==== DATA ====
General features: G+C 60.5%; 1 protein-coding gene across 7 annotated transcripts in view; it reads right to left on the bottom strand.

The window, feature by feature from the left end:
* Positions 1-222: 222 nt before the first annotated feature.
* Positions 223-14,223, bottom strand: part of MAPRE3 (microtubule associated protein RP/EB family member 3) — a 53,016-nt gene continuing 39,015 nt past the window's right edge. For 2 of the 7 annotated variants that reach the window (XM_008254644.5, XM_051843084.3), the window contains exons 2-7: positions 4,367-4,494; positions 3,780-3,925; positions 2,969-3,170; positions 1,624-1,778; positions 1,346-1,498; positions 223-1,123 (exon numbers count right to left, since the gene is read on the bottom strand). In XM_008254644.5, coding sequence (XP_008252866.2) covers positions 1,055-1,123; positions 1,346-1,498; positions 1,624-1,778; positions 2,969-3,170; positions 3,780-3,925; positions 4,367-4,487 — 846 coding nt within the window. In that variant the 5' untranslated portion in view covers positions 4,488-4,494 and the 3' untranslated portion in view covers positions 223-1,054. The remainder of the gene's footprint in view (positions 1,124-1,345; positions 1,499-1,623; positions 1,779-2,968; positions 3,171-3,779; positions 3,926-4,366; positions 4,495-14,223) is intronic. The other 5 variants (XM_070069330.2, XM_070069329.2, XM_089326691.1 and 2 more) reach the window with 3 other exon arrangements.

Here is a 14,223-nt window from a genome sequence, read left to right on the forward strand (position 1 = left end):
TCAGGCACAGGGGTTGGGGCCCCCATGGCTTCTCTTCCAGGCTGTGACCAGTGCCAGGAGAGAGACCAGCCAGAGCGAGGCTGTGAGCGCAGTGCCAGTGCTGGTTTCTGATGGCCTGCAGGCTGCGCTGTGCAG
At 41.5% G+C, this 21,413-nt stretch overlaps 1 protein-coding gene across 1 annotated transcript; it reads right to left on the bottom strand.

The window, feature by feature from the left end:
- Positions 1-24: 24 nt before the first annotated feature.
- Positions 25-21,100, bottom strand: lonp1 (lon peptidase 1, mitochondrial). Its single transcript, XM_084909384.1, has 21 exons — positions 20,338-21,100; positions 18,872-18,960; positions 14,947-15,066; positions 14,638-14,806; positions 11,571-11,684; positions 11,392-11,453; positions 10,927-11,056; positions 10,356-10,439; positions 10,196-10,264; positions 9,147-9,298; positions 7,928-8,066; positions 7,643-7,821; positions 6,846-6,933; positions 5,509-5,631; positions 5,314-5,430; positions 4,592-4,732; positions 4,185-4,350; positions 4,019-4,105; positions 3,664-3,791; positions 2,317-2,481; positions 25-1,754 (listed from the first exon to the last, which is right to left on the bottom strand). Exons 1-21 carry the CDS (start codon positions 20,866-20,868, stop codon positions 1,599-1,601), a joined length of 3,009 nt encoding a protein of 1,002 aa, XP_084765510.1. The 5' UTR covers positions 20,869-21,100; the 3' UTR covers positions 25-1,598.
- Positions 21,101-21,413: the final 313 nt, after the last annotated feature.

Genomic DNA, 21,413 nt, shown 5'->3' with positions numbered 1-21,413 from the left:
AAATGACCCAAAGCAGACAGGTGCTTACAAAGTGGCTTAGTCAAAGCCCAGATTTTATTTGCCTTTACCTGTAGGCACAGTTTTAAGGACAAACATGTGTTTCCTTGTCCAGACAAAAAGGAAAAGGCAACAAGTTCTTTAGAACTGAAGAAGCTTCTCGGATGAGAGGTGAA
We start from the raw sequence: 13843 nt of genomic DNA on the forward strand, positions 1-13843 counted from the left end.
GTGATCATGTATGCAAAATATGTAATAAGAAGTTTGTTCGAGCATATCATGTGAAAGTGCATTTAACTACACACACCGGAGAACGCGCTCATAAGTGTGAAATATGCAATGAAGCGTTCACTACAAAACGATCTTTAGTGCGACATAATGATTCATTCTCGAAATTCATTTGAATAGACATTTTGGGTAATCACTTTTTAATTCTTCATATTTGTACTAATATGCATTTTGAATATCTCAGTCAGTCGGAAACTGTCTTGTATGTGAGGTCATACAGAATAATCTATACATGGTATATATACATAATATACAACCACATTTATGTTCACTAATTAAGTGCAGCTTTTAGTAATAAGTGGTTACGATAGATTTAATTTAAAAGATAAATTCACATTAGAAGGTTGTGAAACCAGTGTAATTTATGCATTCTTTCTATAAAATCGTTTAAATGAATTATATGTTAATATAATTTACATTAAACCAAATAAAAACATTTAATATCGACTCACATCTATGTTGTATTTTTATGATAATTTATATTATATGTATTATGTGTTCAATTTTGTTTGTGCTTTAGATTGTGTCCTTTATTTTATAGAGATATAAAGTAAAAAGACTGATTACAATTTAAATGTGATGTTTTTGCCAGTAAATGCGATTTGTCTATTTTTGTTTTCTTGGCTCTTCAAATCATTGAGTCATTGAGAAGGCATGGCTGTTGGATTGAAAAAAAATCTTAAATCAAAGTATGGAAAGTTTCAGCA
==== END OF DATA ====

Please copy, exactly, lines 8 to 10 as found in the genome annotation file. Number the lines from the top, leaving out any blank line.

The window, feature by feature from the left end:
- Positions 1-24: 24 nt before the first annotated feature.
- Positions 25-21,100, bottom strand: lonp1 (lon peptidase 1, mitochondrial). Its single transcript, XM_084909384.1, has 21 exons — positions 20,338-21,100; positions 18,872-18,960; positions 14,947-15,066; positions 14,638-14,806; positions 11,571-11,684; positions 11,392-11,453; positions 10,927-11,056; positions 10,356-10,439; positions 10,196-10,264; positions 9,147-9,298; positions 7,928-8,066; positions 7,643-7,821; positions 6,846-6,933; positions 5,509-5,631; positions 5,314-5,430; positions 4,592-4,732; positions 4,185-4,350; positions 4,019-4,105; positions 3,664-3,791; positions 2,317-2,481; positions 25-1,754 (listed from the first exon to the last, which is right to left on the bottom strand). Exons 1-21 carry the CDS (start codon positions 20,866-20,868, stop codon positions 1,599-1,601), a joined length of 3,009 nt encoding a protein of 1,002 aa, XP_084765510.1. The 5' UTR covers positions 20,869-21,100; the 3' UTR covers positions 25-1,598.